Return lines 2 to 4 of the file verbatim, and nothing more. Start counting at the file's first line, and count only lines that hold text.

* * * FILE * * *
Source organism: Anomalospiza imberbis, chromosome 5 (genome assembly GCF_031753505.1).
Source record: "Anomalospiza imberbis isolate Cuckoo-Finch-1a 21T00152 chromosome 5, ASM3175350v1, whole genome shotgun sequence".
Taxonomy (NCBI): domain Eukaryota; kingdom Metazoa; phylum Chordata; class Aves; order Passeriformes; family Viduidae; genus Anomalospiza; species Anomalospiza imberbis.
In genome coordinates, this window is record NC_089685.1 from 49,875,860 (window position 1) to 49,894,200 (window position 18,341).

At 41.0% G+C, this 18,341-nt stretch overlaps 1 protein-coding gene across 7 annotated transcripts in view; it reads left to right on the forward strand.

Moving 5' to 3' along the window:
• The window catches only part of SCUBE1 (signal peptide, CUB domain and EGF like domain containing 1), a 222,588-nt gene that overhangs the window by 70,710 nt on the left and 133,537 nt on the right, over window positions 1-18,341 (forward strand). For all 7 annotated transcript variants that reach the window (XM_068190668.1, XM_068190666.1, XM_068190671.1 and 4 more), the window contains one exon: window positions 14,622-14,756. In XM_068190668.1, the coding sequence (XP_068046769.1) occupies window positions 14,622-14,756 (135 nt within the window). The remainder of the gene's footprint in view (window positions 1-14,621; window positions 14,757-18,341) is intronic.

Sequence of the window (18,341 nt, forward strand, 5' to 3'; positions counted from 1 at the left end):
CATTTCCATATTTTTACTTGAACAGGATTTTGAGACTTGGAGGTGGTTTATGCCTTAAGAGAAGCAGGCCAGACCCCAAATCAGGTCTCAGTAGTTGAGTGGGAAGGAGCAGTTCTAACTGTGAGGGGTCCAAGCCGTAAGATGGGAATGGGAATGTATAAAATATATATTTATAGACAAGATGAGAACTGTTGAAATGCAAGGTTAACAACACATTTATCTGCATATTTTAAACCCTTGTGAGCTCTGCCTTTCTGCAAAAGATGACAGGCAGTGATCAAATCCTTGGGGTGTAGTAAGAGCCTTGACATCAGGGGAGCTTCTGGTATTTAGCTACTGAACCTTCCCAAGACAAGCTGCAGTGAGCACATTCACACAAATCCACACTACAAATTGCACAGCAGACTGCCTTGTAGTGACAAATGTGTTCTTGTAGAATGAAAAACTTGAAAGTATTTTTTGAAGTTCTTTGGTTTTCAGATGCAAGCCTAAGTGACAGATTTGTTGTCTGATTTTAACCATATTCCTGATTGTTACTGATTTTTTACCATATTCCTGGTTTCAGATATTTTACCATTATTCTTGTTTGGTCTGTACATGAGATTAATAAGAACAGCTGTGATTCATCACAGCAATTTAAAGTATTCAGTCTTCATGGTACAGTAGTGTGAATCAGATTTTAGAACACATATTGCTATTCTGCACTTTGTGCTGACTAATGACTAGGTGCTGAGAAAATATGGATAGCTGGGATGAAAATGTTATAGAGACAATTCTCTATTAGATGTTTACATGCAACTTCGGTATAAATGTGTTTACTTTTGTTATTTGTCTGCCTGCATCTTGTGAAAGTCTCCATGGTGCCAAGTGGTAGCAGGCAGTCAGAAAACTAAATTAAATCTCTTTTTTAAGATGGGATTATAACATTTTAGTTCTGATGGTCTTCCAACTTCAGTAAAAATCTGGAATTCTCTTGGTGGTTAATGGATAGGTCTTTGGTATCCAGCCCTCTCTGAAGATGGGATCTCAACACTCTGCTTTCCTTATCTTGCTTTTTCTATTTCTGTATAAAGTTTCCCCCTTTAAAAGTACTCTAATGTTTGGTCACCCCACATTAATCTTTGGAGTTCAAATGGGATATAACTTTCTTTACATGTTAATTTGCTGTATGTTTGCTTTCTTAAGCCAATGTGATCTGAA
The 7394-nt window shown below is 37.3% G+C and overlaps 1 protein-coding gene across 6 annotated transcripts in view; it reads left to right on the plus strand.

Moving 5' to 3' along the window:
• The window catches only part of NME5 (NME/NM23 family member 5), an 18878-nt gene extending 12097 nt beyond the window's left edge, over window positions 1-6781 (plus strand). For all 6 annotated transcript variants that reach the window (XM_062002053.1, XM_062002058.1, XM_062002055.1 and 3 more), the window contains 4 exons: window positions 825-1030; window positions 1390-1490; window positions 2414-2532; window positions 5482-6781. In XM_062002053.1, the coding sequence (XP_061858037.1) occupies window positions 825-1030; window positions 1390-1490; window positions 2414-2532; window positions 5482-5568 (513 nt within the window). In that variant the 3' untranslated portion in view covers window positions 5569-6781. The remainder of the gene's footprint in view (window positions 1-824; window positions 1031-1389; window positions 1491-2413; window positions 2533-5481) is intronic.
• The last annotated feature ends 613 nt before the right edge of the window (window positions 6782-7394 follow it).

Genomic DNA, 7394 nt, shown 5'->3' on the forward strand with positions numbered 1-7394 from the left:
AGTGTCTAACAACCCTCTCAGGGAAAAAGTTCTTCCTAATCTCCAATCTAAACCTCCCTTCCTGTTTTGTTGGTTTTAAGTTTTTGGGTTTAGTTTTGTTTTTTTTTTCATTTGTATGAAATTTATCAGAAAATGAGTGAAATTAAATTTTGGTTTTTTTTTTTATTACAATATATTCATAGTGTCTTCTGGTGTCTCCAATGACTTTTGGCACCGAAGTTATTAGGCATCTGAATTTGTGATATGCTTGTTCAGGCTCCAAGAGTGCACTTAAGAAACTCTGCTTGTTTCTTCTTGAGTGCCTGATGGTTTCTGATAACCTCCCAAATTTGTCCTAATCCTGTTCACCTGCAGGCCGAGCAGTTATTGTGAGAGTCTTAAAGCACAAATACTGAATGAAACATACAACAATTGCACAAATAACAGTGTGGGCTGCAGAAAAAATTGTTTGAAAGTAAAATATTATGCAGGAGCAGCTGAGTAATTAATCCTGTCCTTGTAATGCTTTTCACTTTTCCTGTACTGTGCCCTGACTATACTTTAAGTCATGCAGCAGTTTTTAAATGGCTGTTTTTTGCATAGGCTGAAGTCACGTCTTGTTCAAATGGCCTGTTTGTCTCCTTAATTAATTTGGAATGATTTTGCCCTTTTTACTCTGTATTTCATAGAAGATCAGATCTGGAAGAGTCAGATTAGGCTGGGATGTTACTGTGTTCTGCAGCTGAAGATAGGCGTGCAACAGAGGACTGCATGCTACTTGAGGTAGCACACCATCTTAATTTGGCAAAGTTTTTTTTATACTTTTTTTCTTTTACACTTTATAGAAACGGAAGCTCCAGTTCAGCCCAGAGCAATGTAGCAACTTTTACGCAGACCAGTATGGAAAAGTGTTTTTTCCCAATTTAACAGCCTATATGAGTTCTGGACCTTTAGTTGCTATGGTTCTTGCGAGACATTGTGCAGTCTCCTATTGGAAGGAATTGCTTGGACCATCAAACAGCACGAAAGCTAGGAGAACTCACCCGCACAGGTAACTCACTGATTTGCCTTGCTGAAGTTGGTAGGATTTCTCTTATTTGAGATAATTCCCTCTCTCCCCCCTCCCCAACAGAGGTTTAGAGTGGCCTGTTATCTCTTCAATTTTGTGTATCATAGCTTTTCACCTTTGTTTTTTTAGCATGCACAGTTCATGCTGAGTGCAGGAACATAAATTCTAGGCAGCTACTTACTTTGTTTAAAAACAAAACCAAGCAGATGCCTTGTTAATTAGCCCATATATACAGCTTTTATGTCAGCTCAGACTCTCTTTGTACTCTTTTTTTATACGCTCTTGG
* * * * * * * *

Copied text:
Source record: "Anomalospiza imberbis isolate Cuckoo-Finch-1a 21T00152 chromosome 5, ASM3175350v1, whole genome shotgun sequence".
Taxonomy (NCBI): domain Eukaryota; kingdom Metazoa; phylum Chordata; class Aves; order Passeriformes; family Viduidae; genus Anomalospiza; species Anomalospiza imberbis.
In genome coordinates, this window is record NC_089685.1 from 49,875,860 (window position 1) to 49,894,200 (window position 18,341).